Sustainability has been a key driver for the project. The Activity Centre has been designed with a fabric-first approach to ensure that the orientation and form of the building are fully considered and optimised before any renewable technology was employed. The building has optimum levels of insulation and efficient use of roof form (including large shading overhangs to all elevations), and it utilises the stack effect to drive the main natural ventilation system. A careful selection of materials, such as opaque insulated light walls, allows natural diffused light penetration without problems of glare and overheating.

The timber roof reduces embodied carbon; the natural ventilation terminals combined with underfloor heating create a comfortable, low-energy sustainable environment, which will cope with our changing climate over the next 50 years.

Scott Brownrigg developed this building using Virtual Reality not only as a design tool, but as a medium to engage with stakeholders, the main contractor and tradesmen on site. The use of VR has been intrinsic in the design process, enabling the design team and client to work collaboratively on key details to ensure all stakeholders truly engage with the design. Virtual Reality also enabled the college to showcase the building to gain support and funding.

Client’s view

St George’s is delighted to be in at the beginning of such an exploitation of Virtual Reality. The ability to ‘enter’ a building and walk around is transformative from a client perspective, as it brings to life things which we, as non-specialists, often miss when poring over plans and diagrams. Really importantly, it helped those in the client group who would love to be on the design team but can’t for some reason, to get involved quickly and intuitively. In seconds, they can orientate to the building and see how they will interact with it, with valuable insights and comments able to be incorporated much more quickly and easily. Furthermore, it kept wider staff groups feeling engaged, consulted and valued, and triggered ideas and highlighted issues earlier than they would have surfaced previously.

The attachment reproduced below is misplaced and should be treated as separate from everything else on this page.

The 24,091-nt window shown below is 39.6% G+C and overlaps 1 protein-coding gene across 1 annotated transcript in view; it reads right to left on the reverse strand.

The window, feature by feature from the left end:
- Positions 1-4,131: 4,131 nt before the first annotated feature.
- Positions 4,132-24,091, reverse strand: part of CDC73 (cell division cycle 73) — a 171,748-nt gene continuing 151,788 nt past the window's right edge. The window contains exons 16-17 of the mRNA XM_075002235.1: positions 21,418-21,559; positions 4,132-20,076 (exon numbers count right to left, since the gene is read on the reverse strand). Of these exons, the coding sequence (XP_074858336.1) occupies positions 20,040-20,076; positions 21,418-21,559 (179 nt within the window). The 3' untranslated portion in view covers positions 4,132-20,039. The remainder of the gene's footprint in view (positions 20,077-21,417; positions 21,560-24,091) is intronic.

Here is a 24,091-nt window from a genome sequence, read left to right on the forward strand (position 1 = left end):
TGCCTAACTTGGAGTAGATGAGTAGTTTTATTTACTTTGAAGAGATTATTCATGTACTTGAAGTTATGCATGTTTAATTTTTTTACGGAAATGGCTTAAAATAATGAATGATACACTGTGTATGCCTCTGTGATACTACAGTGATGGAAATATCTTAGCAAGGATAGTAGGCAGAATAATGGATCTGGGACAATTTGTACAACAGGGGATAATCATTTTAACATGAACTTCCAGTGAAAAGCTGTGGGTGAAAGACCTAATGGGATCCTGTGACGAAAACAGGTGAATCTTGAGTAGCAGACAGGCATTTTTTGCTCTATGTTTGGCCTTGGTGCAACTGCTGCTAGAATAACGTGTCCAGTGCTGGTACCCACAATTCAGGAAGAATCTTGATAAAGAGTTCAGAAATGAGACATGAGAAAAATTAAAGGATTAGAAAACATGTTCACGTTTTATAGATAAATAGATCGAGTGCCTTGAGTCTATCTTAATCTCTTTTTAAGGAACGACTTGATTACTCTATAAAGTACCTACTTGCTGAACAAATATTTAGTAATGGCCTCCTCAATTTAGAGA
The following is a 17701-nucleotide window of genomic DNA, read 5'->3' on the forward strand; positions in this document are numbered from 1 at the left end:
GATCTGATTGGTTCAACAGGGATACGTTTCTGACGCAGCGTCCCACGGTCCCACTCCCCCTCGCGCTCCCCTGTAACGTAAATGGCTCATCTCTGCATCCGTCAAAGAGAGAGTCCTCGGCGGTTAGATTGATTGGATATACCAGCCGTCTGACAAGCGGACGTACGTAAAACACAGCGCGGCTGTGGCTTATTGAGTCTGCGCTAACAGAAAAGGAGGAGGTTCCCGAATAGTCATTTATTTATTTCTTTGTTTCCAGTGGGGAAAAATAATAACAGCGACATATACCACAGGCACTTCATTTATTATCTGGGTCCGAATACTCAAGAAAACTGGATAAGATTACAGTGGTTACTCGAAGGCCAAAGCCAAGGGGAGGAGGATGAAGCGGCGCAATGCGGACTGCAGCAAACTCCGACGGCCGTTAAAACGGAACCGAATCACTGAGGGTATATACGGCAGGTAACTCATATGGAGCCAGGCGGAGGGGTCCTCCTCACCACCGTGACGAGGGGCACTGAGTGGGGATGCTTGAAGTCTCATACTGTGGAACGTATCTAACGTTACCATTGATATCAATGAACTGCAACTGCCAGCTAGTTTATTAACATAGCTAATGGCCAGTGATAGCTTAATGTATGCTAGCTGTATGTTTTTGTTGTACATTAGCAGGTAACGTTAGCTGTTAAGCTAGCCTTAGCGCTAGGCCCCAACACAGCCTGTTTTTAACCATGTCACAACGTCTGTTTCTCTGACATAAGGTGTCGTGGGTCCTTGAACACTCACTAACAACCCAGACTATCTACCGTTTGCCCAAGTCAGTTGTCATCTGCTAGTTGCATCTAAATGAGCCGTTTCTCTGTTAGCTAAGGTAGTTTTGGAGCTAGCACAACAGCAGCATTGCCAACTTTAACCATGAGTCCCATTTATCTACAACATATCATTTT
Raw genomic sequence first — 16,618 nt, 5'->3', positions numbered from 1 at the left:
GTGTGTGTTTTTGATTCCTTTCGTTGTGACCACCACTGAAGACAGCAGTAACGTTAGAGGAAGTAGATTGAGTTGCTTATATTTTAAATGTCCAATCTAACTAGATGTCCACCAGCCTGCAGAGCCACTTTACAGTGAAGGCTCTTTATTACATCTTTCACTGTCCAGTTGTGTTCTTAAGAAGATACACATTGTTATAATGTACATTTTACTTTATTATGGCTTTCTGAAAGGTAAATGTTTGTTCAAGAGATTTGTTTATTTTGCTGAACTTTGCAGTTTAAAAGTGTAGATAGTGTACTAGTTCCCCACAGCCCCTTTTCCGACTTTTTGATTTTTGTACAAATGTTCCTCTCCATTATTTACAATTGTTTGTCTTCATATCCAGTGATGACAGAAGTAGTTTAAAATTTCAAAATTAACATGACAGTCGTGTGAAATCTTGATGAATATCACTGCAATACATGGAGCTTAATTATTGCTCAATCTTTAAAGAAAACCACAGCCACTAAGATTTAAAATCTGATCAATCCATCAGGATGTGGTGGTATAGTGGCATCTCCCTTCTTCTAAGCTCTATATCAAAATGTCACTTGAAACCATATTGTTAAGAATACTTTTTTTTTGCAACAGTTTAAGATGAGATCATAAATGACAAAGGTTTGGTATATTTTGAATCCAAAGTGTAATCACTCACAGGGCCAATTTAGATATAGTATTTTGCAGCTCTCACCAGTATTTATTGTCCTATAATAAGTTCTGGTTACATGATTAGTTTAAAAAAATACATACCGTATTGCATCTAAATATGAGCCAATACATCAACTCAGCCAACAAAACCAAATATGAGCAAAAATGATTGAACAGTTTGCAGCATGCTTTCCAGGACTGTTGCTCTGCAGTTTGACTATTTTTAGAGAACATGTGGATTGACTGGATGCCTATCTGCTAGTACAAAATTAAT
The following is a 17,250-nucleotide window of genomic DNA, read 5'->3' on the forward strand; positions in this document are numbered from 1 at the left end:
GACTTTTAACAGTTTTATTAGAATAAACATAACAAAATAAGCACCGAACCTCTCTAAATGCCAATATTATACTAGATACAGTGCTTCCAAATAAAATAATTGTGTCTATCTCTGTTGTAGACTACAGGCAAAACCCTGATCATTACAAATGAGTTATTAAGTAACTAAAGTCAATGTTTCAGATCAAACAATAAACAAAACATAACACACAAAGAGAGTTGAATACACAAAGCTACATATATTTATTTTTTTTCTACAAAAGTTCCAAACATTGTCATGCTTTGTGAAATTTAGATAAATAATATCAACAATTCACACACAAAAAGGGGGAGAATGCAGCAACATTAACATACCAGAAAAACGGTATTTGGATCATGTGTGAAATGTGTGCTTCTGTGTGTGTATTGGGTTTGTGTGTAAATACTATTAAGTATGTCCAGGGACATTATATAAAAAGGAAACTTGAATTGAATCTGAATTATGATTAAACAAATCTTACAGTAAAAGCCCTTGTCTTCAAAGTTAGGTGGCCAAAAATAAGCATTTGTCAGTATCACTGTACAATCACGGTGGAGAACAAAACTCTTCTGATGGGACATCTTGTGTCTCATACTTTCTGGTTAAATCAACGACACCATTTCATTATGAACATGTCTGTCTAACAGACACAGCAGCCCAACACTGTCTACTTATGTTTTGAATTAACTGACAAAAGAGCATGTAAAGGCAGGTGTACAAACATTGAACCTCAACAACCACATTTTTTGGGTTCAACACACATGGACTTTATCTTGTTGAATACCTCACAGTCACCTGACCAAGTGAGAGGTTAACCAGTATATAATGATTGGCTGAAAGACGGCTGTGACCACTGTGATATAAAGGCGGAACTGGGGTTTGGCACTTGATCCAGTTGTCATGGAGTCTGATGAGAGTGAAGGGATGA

Project data 

Start on site December 2017

Completion October 2019

Gross internal floor area 4,200m2

Form of contract JCT D&B

Construction cost £15 million

Architect Scott Brownrigg

Client St George’s College, Weybridge

Structural engineer DOA Consulting Structural Engineers

M&E consultant Desco

QS Madlins

Landscape consultant PLACE Design & Planning

Acoustic consultant Hann Tucker

Project manager Madlins

Approved building inspector Butler and Young

Main contractor Blenheim House Construction

CAD software used Revit, Enscape, Dynamo

Environmental data

Annual CO2 emissions 33.8kg/m²

On-site energy generation 32kW peak PV system

Airtightness at 50pa 3m³/h.m²     

Overall area-weighted u-value Average 0.35W/m²k

Design life 25 services, 50-year structure

Embodied / whole-life carbon 33.8kgCO2eq/m²